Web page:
Keeping your house toxic free
Michael Levine, MD, is a medical toxicology fellow at the Banner Good Samaritan Poison & Drug Information Center. For more information, call the 24-hour hotline at 1-800-222-1222.
Question: Are there household products that I should avoid because they introduce toxins in my home? Is there something I should look for on product labels?
Answer: With rare exception, any product purchased from a commercial vendor in the United States is safe to have around the house, and will not cause problems if used as directed. Many common household chemicals can be potentially dangerous if ingested. Therefore, all chemicals should be kept out of reach of children. In addition, it is important not to put chemicals in alternative or unmarked containers. For example, frequently people will take automobile chemicals out of the original container, and place them in a soda can, and later, inadvertently drink the can they believe contains soda. Clearly, this type of mistake can result in dangerous, if not fatal consequences.
Rarely, some people have true sensitivities to various common household products, such as fresh paint, perfumes or cleaning supplies. In predisposed individuals, a mild headache can ensue, which, while uncomfortable, is unlikely to be dangerous, and should resolve after exposure to fresh air. Some individuals, especially those with asthma, may have worsening airway symptoms after exposures to various household chemicals, dust, or other allergens. Accumulation of dust in the carpet, or inhalation of household cleaning products, for example, can result in an exacerbation of their underlying asthma.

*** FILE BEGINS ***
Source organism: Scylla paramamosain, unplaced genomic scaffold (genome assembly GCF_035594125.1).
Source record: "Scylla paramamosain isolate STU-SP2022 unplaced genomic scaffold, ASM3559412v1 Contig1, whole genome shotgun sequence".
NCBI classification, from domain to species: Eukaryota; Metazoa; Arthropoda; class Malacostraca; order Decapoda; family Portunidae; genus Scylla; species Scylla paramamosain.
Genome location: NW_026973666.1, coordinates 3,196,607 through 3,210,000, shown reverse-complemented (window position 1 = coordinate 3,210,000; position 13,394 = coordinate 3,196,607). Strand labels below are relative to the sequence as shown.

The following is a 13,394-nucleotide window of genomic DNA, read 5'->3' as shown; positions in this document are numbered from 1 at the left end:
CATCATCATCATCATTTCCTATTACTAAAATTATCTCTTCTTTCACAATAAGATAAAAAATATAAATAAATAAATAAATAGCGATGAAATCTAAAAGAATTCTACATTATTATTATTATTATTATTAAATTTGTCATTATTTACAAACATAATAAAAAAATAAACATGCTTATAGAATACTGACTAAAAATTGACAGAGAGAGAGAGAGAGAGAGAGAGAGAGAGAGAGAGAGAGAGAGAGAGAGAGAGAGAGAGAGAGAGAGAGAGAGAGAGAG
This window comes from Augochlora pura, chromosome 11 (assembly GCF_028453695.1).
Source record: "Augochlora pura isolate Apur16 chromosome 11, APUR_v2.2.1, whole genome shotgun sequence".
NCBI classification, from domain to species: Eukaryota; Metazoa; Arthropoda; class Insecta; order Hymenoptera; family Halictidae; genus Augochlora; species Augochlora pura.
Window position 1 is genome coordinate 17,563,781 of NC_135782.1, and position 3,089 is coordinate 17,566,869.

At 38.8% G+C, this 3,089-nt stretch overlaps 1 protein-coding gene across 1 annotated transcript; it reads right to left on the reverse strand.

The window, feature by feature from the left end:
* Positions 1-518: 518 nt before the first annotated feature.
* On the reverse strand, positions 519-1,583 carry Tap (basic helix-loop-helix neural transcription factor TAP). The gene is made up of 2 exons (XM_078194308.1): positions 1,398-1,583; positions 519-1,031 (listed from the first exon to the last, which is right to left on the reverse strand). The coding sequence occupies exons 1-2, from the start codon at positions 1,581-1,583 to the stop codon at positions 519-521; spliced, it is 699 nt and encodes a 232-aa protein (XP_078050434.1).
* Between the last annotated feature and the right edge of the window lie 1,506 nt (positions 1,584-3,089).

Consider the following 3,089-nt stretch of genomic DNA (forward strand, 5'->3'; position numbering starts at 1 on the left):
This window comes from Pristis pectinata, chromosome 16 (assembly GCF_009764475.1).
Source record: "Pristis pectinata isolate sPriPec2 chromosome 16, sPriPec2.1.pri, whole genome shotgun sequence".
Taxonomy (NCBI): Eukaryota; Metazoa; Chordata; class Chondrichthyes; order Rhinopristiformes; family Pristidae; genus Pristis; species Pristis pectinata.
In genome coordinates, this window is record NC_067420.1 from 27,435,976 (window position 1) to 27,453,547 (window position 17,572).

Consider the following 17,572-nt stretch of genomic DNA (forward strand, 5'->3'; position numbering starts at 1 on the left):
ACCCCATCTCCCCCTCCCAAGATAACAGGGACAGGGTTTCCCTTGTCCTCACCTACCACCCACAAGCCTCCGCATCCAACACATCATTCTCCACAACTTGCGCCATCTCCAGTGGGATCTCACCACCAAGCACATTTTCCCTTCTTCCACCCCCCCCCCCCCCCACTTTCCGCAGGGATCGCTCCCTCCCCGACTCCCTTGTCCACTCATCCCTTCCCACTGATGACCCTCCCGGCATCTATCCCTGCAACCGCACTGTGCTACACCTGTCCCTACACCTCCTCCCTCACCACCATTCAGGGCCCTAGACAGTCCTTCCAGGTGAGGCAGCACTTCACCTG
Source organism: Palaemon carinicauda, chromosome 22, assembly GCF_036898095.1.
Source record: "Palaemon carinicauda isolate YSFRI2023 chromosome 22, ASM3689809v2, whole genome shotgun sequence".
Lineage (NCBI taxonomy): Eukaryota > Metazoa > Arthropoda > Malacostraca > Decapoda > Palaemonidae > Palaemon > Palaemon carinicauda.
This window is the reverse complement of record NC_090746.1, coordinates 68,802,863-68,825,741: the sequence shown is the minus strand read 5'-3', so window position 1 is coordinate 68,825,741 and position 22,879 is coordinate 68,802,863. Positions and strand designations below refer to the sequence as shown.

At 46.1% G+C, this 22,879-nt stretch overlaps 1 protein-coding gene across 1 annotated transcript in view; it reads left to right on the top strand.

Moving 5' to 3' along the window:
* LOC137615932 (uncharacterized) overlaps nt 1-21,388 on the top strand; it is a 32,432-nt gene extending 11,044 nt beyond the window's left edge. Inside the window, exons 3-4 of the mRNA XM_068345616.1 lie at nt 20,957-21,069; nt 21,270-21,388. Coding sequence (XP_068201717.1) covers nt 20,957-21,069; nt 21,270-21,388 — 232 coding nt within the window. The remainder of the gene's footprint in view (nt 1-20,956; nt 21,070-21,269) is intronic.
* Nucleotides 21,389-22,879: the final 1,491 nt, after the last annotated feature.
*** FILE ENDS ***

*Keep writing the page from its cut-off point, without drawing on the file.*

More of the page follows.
Short of these scenarios, however, there are not specific products that one should avoid in the house. Much more important than avoiding brining certain products into the household out of concern of introducing toxins, is ensuring not to overlook the obvious; child proof the house and make sure medications, guns, and chemicals are out of reach of children, and pools are appropriately fenced.